There is a sentiment among advertisers that high amounts of data center traffic could be a sign that the seller is buying impressions in order to pad their delivery measurements. This type of traffic is less likely to reach users, and can hinder campaign delivery, so understanding fraud types across any retail media network can help retailers to better optimize against it. Plus, it will allow retailers to better position their inventory makeup to advertisers.
Unique Page Layouts and How they Impact Viewability Metrics
Viewability is an important KPI for advertisers in just about any setting. But some online retailers may struggle with answering questions about viewability rates. Namely, why retail media viewability may appear to be lower than in other environments. Most of this is due to unique page layouts that are designed for eCommerce purposes. This falls outside the typical types of ad units that retailers and brands might be accustomed to transacting on.
You can think of this as a quality versus quantity issue. A lower viewability rate doesn’t necessarily translate to low-quality impressions; especially if other key metrics, such as attention, are trending upwards. The main distinction to make here is that an online retail audience is already at a point in the purchasing journey, and more consideration should be given to what those users are doing with the ads they see rather than simply if they’re being seen. When working with advertisers, do your best to be transparent along these lines, and manage their expectations. They will be accustomed to giving this metric a great deal of weight and focus, so positioning the unique value that you offer will be key.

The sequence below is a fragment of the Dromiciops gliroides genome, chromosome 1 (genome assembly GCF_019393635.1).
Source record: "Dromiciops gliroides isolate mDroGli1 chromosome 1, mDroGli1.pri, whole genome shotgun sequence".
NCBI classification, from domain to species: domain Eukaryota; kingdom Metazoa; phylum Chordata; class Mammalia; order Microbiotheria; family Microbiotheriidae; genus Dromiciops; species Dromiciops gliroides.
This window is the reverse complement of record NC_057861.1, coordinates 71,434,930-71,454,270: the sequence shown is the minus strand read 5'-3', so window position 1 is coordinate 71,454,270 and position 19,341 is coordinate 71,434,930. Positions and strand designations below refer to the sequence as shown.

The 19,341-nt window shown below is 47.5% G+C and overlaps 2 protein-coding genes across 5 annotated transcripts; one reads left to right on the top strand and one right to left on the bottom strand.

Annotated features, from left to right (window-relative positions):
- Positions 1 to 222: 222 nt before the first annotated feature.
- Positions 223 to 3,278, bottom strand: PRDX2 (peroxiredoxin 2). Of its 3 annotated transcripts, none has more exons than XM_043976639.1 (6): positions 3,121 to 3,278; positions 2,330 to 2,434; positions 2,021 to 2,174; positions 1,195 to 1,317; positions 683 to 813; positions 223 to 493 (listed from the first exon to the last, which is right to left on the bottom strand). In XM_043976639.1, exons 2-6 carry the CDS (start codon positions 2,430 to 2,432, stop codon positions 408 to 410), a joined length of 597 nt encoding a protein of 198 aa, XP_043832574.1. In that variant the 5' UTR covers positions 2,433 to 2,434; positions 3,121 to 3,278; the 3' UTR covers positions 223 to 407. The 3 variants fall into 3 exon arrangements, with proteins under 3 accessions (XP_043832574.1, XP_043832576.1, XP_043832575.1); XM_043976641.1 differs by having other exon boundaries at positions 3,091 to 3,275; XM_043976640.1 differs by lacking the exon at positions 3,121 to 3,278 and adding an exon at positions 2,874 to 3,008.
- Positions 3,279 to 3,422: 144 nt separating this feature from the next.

Brand Safety and Suitability Requires Additional Nuance
Advertisers have two primary concerns when it comes to brand safety in a retail media space. First, a traditional keyword blocking approach may end up costing brands the scale they came to retail media networks to find. For example, a brand that wants to avoid being hosted beside violent “gun” content may end up excluding themselves from opportunities on product pages for toy guns or water pistols. Depending on the brand, that can end up costing them valuable sections of a retailer’s audience.
Another concern is the relatively common practice of conquesting ads. In a nutshell, competitors may try to redirect traffic to themselves by placing their ads on a rival brand’s product page. Though their effectiveness is subjective, they are enough of a threat to warrant consideration and action on the sell side. Addressing these concerns places onus on RMNs to measure and speak to brand suitability in their conversations with clients.
With nearly one out of every five retail transactions worldwide being made online, and US revenue alone expected to top $1.6 trillion by 2027, online retail is here to stay and so are retail media networks. Though Amazon maintains a firm hold on the industry with a commanding 75% ad revenue share, that hasn’t stopped other companies from creating their own ways to claim their piece of the retail media pie.
That amount of initiative and enthusiasm should be enough to generate some exciting opportunities in the field for years to come. Plus, even with the promising early returns that retail media networks have seen, they are still a comparatively new idea and they seem to only be at the beginning of their money-making potential. With all that in mind, it’s not hard to see their appeal to the entire digital advertising industry.
For years, DV Publisher Suite has helped RMN’s realize their full potential with high-quality measurement and data management capabilities. Request a demo today to see what we can do for you!